The following auditing interpretation is not the current version and does not reflect any amendments effective on or after December 31, 2016. The current version of the auditing interpretations can be found here.


AU Section 9558

Required Supplementary Information: Auditing Interpretations of Section 558

1.Supplementary Oil and Gas Reserve Information


Question—FASB Statement No. 69, Disclosures About Oil and Gas Producing Activities [AC section Oi5], which amended FASB Statement No. 19, Financial Accounting and Reporting by Oil and Gas Producing Companies [AC section Oi5], and FASB Statement No. 25, Suspension of Certain Accounting Requirements for Oil and Gas Producing Companies [AC section Oi5], requires publicly traded entities that have significant oil and gas producing activities to include, with complete sets of annual financial statements, disclosures of proved oil and gas reserve quantities, changes in reserve quantities, a standardized measure of discounted future net cash flows relating to reserve quantities, and changes in the standardized measure. In documents filed with the Securities and Exchange Commission (SEC), Regulation S-K requires that the disclosures related to annual periods be presented for each annual period for which an income statement is required and the disclosures as of the end of an annual period be presented as of the date of each audited balance sheet required. These disclosures are considered to be supplementary information and may be presented outside the basic financial statements. In these circumstances, should the auditor consider the provisions of section 558, Required Supplementary Information?


Interpretation—Yes. Also, in addition to the provisions of section 558, the auditor should also consider the provisions of this Interpretation.


Estimating oil and gas reserves is a complex process requiring the knowledge and experience of a reservoir engineer. In general, the quality of the estimate of proved reserves for an individual reservoir depends on the availability, completeness, and accuracy of data needed to develop the estimate and on the experience and judgment of the reservoir engineer. Estimates of proved reserves inevitably change over time as additional data become available and are taken into account. The magnitude of changes in these estimates is often substantial. Because oil and gas reserve estimates are more imprecise than most estimates that are made in preparing financial statements, entities are encouraged to explain the imprecise nature of such reserve estimates.


In applying the procedures specified in section 558, the auditor's inquiries should be directed to management's understanding of the specific requirements for disclosure of the supplementary oil and gas reserve information, including—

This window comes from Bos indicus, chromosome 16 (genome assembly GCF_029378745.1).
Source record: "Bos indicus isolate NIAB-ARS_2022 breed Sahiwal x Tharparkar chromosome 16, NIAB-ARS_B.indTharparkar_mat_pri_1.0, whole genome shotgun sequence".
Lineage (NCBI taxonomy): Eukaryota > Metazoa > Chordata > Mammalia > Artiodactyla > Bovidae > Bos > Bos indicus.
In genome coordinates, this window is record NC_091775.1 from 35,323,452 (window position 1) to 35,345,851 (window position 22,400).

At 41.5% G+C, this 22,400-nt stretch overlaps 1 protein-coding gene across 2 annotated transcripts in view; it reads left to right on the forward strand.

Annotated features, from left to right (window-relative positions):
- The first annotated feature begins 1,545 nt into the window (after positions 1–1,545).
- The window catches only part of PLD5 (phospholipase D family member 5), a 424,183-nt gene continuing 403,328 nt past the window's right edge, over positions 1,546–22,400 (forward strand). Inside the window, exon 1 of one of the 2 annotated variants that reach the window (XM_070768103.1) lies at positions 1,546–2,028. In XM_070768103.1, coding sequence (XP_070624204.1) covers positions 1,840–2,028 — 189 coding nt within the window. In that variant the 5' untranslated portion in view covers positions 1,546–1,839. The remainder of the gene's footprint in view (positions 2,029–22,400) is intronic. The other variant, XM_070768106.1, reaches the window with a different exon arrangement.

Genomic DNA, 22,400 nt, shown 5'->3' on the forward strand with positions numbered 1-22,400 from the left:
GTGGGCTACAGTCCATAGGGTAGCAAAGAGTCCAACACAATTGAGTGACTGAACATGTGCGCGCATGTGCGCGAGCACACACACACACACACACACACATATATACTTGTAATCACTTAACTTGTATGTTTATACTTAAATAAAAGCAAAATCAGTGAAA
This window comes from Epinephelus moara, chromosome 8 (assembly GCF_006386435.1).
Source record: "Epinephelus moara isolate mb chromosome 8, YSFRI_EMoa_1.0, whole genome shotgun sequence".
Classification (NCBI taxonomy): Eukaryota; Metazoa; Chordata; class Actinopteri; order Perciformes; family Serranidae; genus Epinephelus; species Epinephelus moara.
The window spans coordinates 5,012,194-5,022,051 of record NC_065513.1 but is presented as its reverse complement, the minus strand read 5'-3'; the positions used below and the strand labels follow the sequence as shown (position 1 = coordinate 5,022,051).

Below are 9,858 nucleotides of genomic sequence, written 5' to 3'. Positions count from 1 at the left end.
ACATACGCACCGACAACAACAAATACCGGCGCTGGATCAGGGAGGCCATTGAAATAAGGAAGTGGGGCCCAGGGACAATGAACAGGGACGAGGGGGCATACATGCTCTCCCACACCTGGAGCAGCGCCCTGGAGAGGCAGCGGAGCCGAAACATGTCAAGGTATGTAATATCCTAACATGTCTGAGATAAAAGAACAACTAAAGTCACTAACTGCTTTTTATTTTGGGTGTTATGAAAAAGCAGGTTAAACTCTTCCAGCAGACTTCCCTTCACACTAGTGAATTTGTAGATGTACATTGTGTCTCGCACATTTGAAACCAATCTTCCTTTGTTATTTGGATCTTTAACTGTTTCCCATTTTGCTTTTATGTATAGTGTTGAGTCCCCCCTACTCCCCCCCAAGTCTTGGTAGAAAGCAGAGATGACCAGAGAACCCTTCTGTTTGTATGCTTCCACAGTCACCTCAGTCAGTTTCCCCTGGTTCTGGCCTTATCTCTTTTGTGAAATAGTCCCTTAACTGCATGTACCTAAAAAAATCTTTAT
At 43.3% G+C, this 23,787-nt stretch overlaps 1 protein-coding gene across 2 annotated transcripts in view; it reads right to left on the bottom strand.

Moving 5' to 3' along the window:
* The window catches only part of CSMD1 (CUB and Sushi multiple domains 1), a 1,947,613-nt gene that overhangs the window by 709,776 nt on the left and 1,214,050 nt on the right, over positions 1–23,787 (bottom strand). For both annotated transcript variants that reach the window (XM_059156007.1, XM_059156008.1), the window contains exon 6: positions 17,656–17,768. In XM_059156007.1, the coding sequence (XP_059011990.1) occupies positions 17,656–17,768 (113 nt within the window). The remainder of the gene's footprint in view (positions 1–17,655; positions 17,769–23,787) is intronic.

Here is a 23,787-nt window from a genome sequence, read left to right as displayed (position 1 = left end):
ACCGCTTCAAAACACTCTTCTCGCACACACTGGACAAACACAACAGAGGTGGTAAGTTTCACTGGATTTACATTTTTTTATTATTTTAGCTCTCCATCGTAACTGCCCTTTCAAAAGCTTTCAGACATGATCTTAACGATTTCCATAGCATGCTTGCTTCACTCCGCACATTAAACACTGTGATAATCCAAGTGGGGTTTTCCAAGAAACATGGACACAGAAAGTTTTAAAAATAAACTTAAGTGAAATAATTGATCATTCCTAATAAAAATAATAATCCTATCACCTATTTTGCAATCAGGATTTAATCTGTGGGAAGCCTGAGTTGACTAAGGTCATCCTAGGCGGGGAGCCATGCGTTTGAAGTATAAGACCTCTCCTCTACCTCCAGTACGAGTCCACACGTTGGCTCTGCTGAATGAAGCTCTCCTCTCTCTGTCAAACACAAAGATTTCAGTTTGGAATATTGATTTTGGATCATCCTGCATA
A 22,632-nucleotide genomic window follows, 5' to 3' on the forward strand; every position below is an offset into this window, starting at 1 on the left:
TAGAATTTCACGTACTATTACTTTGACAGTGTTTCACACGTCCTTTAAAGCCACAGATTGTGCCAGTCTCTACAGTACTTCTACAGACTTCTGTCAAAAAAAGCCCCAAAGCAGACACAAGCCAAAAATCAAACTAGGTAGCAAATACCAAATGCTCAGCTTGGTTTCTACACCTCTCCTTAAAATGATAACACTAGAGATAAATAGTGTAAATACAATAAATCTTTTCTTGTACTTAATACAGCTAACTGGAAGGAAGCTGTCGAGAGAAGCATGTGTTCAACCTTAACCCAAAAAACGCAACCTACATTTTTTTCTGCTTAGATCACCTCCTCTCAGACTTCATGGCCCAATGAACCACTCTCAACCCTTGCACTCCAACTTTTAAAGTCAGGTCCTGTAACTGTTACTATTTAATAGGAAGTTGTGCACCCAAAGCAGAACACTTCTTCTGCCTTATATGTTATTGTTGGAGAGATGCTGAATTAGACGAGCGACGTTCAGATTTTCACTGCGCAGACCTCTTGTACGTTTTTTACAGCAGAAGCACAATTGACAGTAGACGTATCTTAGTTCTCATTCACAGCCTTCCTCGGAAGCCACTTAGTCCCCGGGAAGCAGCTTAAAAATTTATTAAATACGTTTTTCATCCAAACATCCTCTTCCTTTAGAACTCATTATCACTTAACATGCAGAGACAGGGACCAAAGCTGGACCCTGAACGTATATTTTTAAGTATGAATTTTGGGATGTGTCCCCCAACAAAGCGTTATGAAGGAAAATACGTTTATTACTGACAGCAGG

1. The factors considered in determining the reserve quantity information to be reported, such as including in the information (1) quantities of all domestic and foreign proved oil and gas reserves owned by the entity net of interests of others, (2) reserves attributable to consolidated subsidiaries, (3) a proportionate share of reserves of investees that are proportionately consolidated, and (4) reserves relating to royalty interests owned.
  2. The separate disclosure of items such as (1) the entity's share of oil and gas produced from royalty interests for which reserve quantity information is unavailable, (2) reserves subject to long-term agreements with governments or authorities in which the entity participates in the operation or otherwise serves as producer, (3) the entity's proportional interest in reserves of investees accounted for by the equity method, (4) subsequent events, important economic factors, or significant uncertainties affecting particular components of the reserve quantity information, (5) whether the entity's reserves are located entirely within its home country, and (6) whether certain named governments restrict the disclosure of reserves or require that the reserve estimates include reserves other than proved.
  3. The factors considered in determining the standardized measure of discounted future net cash flows to be reported.


In addition, the auditor should also—

  1. Inquire about whether the person who estimated the entity's reserve quantity information has appropriate qualifications. fn 1
  2. Compare the entity's recent production with its reserve estimates for properties that have significant production or significant reserve quantities and inquire about disproportionate ratios.